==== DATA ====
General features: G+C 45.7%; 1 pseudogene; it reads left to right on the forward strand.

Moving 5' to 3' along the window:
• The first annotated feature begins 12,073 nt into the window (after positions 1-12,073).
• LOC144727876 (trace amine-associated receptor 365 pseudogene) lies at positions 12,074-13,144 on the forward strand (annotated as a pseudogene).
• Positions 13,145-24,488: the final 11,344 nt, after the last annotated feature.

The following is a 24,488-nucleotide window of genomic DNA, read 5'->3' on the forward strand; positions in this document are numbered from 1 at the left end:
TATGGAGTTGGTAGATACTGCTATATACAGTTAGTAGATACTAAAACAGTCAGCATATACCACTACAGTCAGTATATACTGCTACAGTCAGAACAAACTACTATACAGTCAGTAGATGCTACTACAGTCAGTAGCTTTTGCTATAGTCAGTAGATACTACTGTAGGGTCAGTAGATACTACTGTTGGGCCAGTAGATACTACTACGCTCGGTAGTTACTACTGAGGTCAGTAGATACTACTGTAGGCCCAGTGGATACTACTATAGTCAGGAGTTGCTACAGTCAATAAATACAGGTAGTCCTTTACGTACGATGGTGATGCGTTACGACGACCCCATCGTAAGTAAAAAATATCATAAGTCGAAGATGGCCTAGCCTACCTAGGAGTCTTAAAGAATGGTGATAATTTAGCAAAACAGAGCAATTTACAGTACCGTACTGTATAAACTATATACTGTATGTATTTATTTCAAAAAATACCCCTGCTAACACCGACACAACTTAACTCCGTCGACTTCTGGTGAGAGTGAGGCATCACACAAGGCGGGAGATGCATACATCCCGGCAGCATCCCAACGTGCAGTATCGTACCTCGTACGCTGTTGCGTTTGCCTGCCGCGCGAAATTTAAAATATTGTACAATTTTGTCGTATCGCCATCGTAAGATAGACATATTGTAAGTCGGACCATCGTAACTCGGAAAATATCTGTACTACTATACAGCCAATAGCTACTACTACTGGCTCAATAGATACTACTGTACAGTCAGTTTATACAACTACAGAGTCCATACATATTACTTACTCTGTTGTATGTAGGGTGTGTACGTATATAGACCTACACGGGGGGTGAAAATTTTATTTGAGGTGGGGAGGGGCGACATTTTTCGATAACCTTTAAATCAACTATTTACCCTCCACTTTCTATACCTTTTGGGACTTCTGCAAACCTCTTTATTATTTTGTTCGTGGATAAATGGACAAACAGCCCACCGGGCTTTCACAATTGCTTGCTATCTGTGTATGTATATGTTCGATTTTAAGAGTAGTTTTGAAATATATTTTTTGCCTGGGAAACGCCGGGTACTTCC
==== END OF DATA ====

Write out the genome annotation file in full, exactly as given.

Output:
General features: G+C 45.7%; 1 pseudogene; it reads left to right on the forward strand.

Moving 5' to 3' along the window:
• The first annotated feature begins 12,073 nt into the window (after positions 1-12,073).
• LOC144727876 (trace amine-associated receptor 365 pseudogene) lies at positions 12,074-13,144 on the forward strand (annotated as a pseudogene).
• Positions 13,145-24,488: the final 11,344 nt, after the last annotated feature.

The following is a 24,488-nucleotide window of genomic DNA, read 5'->3' on the forward strand; positions in this document are numbered from 1 at the left end:
TATGGAGTTGGTAGATACTGCTATATACAGTTAGTAGATACTAAAACAGTCAGCATATACCACTACAGTCAGTATATACTGCTACAGTCAGAACAAACTACTATACAGTCAGTAGATGCTACTACAGTCAGTAGCTTTTGCTATAGTCAGTAGATACTACTGTAGGGTCAGTAGATACTACTGTTGGGCCAGTAGATACTACTACGCTCGGTAGTTACTACTGAGGTCAGTAGATACTACTGTAGGCCCAGTGGATACTACTATAGTCAGGAGTTGCTACAGTCAATAAATACAGGTAGTCCTTTACGTACGATGGTGATGCGTTACGACGACCCCATCGTAAGTAAAAAATATCATAAGTCGAAGATGGCCTAGCCTACCTAGGAGTCTTAAAGAATGGTGATAATTTAGCAAAACAGAGCAATTTACAGTACCGTACTGTATAAACTATATACTGTATGTATTTATTTCAAAAAATACCCCTGCTAACACCGACACAACTTAACTCCGTCGACTTCTGGTGAGAGTGAGGCATCACACAAGGCGGGAGATGCATACATCCCGGCAGCATCCCAACGTGCAGTATCGTACCTCGTACGCTGTTGCGTTTGCCTGCCGCGCGAAATTTAAAATATTGTACAATTTTGTCGTATCGCCATCGTAAGATAGACATATTGTAAGTCGGACCATCGTAACTCGGAAAATATCTGTACTACTATACAGCCAATAGCTACTACTACTGGCTCAATAGATACTACTGTACAGTCAGTTTATACAACTACAGAGTCCATACATATTACTTACTCTGTTGTATGTAGGGTGTGTACGTATATAGACCTACACGGGGGGTGAAAATTTTATTTGAGGTGGGGAGGGGCGACATTTTTCGATAACCTTTAAATCAACTATTTACCCTCCACTTTCTATACCTTTTGGGACTTCTGCAAACCTCTTTATTATTTTGTTCGTGGATAAATGGACAAACAGCCCACCGGGCTTTCACAATTGCTTGCTATCTGTGTATGTATATGTTCGATTTTAAGAGTAGTTTTGAAATATATTTTTTGCCTGGGAAACGCCGGGTACTTCC